Eagle Point Credit Company Inc. (NYSE:ECC) Q3 2019 Earnings Conference Call - Final Transcript
Nov 19, 2019 • 10:00 am ET
Thank you. We will now be conducting a question-and-answer session. [Operator Instructions]. Our first question comes from the line of Mickey Schleien with Ladenburg Thalmann. Please proceed with your question.
Mickey M. Schleien
Yes, good morning, Tom and Ken. I'm going to ask you to indulge me a little, because my first question is a little long-winded. But I'd like to start off by asking about the quality of the collateral. Your presentation shows that revenues and EBITDA growth have slowed sharply for borrowers in general and we now have almost 30% of leveraged loans rated B minus or B3. So there is this persistent concern in the market that these ratings on these loans could decline even without a recession because a lot of that trend has been due to aggressive acquisition strategies or perhaps poor deal terms or maybe business models that aren't working very well. Since CLOs own over half of all leveraged loans, obviously that trend could put the typical 7.5% triple C test at risk, and I do see that your portfolios are already at 6% in Triple C as of October. That compares to 4.9% at the beginning of the year.
So I'd like to ask you what is the sensitivity of the portfolios, cash flows and your NAV to this test being broken.
Thomas P. Majewski
Good question. So you hit on a couple of points there. Probably the first number, let me draw everyone's attention to is on page 26 of the investor presentation which lays out a number of metrics, but among them, the weighted average overcollateralization ratio, junior OC cushion, the fifth column from the right, you'll see that's 4.33%. So as we look at CLOs, and obviously that's an average, some are higher, some are lower, but most of -- the vast majority are clustered right around the average.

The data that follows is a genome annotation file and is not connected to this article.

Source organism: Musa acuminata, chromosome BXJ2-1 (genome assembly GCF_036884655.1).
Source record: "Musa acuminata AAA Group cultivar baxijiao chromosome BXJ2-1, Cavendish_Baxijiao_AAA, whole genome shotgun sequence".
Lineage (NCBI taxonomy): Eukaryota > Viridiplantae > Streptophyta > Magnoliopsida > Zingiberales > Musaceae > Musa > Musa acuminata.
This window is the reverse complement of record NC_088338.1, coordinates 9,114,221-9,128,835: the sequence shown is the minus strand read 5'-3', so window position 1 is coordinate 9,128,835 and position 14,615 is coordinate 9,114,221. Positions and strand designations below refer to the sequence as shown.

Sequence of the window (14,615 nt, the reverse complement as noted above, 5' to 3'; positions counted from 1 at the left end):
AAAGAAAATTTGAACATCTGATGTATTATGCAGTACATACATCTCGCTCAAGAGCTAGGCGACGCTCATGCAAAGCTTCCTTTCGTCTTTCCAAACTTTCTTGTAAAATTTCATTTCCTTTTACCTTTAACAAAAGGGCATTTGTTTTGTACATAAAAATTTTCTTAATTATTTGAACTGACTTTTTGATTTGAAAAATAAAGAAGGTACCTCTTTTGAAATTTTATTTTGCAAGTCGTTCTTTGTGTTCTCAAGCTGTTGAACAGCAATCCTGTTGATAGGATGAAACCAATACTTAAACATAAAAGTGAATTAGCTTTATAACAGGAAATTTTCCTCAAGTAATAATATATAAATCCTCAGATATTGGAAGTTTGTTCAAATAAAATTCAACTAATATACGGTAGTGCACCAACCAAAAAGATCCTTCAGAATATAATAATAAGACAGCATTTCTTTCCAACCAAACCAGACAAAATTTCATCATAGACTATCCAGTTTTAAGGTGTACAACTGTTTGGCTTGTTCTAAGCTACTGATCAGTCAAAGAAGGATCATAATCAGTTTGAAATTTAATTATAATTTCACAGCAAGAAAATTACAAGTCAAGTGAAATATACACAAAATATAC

What happens in a CLO if there were to be an increase in triple Cs over 7.5% is, there would be a reduction in the numerator of the OC test, such that, and while every transaction varies slightly, broadly, how I would encourage you to think of it is, the lowest price Triple Cs get a reduced carrying value in the numerator of the OC test.
So if you have, let's take some examples, if you had 10% Triple Cs and they were all trading at $0.60 on the dollar, let's say, you would take a 40% haircut on 2.5% of your triple Cs. So to do my math, that would be 1%, I guess reduction in the numerator side of the OC tests, which would reduce that 4.33% if that happen uniformly across all CLOs to 3.33%. So we could sustain a non-trivial increase in triple Cs, holding all else constant without necessarily impacting the current cash flows on the weighted average of our portfolio.
Now what I -- when I said though and there is one thing that's holding all things constant and that's obviously highly simplifying assumption. There is two things to highlight around